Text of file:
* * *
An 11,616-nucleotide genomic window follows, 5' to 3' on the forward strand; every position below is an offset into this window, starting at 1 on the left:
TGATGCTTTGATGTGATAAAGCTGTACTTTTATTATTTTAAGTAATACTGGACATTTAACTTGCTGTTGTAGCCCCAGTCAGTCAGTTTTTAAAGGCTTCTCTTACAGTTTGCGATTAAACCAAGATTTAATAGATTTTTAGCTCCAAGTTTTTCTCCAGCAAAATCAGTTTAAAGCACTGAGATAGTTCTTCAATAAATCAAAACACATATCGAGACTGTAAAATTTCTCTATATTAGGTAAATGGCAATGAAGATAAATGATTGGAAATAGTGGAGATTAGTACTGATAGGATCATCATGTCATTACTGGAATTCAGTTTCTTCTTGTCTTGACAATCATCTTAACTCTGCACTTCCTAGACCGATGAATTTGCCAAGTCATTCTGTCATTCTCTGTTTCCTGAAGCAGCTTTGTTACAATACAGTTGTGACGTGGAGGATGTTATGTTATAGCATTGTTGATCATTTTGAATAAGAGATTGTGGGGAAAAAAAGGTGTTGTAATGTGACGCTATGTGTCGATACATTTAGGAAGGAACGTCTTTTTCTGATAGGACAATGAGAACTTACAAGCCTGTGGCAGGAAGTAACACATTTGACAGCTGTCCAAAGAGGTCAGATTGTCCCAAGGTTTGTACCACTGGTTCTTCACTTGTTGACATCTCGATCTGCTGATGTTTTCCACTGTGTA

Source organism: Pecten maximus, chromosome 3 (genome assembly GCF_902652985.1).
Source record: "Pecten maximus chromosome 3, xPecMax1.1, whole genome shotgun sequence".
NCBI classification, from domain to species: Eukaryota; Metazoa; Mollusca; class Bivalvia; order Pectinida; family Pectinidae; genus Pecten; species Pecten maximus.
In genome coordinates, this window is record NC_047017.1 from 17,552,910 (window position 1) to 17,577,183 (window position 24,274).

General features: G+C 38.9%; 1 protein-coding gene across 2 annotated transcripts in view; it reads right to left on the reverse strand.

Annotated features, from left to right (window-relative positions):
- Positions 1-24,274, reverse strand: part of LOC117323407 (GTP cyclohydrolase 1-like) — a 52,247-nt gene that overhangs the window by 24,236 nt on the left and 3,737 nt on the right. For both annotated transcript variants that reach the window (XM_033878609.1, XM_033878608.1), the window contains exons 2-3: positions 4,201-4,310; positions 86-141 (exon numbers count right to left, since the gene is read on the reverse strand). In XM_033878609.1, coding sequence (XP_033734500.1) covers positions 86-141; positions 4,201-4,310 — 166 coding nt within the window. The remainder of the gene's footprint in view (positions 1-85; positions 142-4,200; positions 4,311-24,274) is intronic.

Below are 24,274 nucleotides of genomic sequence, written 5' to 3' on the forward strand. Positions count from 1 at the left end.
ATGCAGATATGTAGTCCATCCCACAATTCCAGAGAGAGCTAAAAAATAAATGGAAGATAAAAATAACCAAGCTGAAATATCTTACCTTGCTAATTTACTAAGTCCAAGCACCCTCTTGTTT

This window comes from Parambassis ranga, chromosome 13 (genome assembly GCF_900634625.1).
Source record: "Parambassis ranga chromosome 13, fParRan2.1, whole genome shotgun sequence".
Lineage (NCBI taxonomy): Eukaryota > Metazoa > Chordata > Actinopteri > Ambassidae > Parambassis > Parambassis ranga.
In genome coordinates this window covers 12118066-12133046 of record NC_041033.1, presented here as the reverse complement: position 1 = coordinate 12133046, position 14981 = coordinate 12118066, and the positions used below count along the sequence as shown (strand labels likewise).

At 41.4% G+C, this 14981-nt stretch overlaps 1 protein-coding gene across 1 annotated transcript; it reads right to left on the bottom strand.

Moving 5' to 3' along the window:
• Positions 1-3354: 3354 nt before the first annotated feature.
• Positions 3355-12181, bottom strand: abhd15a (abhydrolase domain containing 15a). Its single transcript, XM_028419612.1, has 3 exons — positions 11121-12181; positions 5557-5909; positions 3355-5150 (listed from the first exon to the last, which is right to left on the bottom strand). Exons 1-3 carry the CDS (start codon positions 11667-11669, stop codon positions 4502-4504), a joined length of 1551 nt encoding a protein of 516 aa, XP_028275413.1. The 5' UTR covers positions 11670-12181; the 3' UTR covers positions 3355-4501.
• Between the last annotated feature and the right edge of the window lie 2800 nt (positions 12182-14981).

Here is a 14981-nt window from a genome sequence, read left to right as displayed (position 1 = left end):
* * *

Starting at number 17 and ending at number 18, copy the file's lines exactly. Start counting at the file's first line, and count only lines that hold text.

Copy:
Moving 5' to 3' along the window:
• Positions 1-3354: 3354 nt before the first annotated feature.